I’ve made another version of the Linnet Dress #99. Since I’m not much of a dress person, I crafted another tunic version, this one somewhat shorter than the last one, and without sleeves, so it can be worn as a layering garment with shirts, turtlenecks and leggings. I had some remnants of heavy weight linen that I’d dyed for another project knocking around and so that’s what I used, and decided that the contrasting shade of the selvage was something that I liked so I chose to incorporate it into the design. I’m pleased with this project. This is exactly the sort of basic wardrobe garment that I needed and that prompted my wardrobe sewing adventure in the first place. The simplicity of the pattern lends itself to seemingly endless variations. This is a four pleat version, two in front and two in back, but I’m working on a 10 pleat version with long sleeves in an indigo dyed linen. My linen supply has run dry but I intend to make more of these, one in silk and a couple in some cotton Provencale prints that I have in my fabric stash. With Spring nowhere in sight, I think I might still have enough time to crank out a few more before gardening season is upon us.
Here is the completed garment, using Linnet Dress pattern No. 99, adapted to a tunic length. For such a seemingly simple garment, there’s been quite a learning curve, taking three times longer than I’d expected it to. (And I thought I’d be whipping these things out at a rate of one a day, passing the snowy, winter days, populating my wardrobe with a dozen lovely, well-made, linen tunics in gorgeous colors all hand-dyed by me, and in time to host garden parties this summer). Uhhhh. Time to re-think that one and set more modest goals, I suppose.
I’ve learned a lot from making this garment, and have a much greater respect for even poorly made garments, like this one, for instance.
I altered the pattern somewhat, eliminating the original shawl collar, which ended up looking rather matronly, and shortened the whole thing to tunic length. The next one I make will be for fall and winter, and the plan is to line it for extra warmth and opacity.
We’ll see how that goes. YouTube tutors seem to make entire garments come together, perfectly and professionally in 7.28 minutes, so…….anything is possible..
Hmmm. Operation Japanese Sewing patterns isn’t going as swimmingly as I’d expected. Out of the envelope, what I loved about the uncluttered, clean, minimalist patterns has become a baneful sewing adventure. All that previously admired open space means there’s very little information to guide one in the construction/assembly process; no notches for matching seams, no markings for tailor tacks, no seam allowances. Very minimal, indeed. I guess the Linnet people expect a more practiced sewist to be using their patterns. The written instructions that accompany the patterns are, at first glance, thorough enough, until you actually try following them. They’ve made a good effort but there’s just not enough direction for a beginning sewist, despite the simplicity of the garment silhouettes themselves.
Sigh. Well, on the bright side of things, I’m glad I’m not using wildly expensive or irreplaceable fabric, and, although I hadn’t really planned on any hand sewing, there is some of that involved, and thanks to YouTube and some generous and skillful tailors-sharers, I’m learning some great hand sewing techniques that I’d never known about. I’m also keeping careful notes on the difficulties I encounter and how I’m resolving them so that I don’t have to tread this thorny path again. Lesson #1: Don’t try to adapt our measurement system of inches to metric. Just use the metric system. ( Weren’t we Americans supposed to have converted to the metric system sometime in the seventies of the last century? What happened with that perfectly reasonable idea?)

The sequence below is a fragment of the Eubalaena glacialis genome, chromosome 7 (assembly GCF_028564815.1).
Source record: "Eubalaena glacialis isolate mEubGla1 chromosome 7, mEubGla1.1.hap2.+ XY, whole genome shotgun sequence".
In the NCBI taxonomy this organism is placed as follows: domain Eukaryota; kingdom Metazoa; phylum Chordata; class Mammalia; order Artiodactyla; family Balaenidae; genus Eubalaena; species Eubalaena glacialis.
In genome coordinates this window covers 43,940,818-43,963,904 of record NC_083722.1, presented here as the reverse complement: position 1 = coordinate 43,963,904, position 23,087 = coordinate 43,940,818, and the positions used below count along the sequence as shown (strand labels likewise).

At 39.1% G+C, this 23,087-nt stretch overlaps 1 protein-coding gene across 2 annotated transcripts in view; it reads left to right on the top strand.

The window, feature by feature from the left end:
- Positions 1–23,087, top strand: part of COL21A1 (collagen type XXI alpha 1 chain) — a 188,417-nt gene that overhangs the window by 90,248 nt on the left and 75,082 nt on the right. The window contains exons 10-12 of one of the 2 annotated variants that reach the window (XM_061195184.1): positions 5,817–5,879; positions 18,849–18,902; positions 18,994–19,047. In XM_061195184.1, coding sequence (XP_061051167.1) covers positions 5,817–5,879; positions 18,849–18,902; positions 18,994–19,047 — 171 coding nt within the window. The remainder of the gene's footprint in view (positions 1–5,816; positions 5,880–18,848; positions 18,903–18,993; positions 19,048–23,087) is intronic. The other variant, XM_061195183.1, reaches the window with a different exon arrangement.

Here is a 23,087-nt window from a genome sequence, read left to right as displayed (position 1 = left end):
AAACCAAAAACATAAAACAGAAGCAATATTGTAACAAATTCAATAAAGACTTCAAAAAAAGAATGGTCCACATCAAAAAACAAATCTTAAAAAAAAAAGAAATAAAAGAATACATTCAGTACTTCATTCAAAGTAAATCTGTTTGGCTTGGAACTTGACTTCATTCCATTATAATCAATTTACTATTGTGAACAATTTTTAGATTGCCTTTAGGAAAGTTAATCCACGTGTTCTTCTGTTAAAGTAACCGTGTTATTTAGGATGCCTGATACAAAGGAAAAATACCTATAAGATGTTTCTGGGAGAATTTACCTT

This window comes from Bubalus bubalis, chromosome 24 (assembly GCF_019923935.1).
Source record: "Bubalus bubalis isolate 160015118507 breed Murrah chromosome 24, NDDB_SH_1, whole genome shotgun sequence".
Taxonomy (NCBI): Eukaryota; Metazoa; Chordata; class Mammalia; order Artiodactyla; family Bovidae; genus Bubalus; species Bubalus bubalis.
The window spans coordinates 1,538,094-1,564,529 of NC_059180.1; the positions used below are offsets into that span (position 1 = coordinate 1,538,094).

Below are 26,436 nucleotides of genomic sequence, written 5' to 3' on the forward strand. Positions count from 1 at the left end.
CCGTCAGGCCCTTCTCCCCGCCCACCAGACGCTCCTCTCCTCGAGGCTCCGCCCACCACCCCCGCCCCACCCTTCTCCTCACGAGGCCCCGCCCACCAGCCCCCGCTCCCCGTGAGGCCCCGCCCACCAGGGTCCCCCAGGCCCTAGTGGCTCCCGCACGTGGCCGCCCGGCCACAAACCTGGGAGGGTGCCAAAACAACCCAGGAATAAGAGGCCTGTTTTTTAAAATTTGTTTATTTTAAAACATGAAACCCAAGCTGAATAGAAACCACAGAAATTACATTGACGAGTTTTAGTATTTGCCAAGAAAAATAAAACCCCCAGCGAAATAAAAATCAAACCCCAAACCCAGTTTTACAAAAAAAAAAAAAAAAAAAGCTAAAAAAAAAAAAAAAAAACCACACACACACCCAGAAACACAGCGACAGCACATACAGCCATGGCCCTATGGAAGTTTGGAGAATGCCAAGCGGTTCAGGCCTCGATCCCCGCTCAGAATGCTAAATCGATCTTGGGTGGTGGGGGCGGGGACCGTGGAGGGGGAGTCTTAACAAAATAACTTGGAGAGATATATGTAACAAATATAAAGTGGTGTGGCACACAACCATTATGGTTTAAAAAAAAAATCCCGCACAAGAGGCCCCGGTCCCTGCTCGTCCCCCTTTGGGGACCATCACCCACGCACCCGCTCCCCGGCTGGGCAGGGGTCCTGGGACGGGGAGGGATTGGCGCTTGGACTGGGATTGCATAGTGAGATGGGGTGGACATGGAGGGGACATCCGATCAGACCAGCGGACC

I’ve started this project with an off-white linen, and sewing linen is somewhat more challenging than the more tightly woven cotton fabrics. The next garment will be a cotton print. But while I’m on the subject, let me say something more about the garment I’m working on; Linnet Dress/Tunic #99. The good news is that there’s very little discernible difference between the ‘right-side’ and the ‘wrong-side’ of the off-white linen fabric that I’m using. That also happens to be the bad news as well. Lacking tailor’s marks or notches, it’s hard to tell what goes where and how in the construction. I’ve taken to sticking blue tape onto the fabric patterns pieces and writing RS (Right Side) and WS (Wrong Side) to keep myself sane-ish.
The first garment ought to be completed by tomorrow, and I’ll post the results here.
24 Years of living at 97 Arden Street. I miss it sometimes.
Snow was cause for celebration. The building superintendent was responsible for shoveling snow.
Delivery. Food, beer, wine, cigarettes. Pick up the phone, it’s there in 15 minutes or less.
Heat. Always abundant, even in the dead of winter. Often too much….those on ground level apartments always had their windows open, we, on the 4th floor (out of 6) often had them open. Watching snow fall in NYC while you’re cocooned in an overheated apartment and having a bottle of wine delivered is one of the great inventions/luxuries of civilization.
Parties. A lot of artists lived in my building. Painters, actors, opera singers, musical theatre people, and we were all friends. Events, like a heavy snowfall, or a power outage or a heat wave, called for a party. (See the delivery notation, above). One phone call and all and sundry descended into someone’s apartment for drinks and impromptu cheese platters accompanied by laughs and jokes and remarks about the weather, and mutterings of guilt-driven empathy for Richie,’The Super’ who was out there doing his job; shoveling 40 feet of snow.
I miss those days and those friends. Cheers to those of you still out there!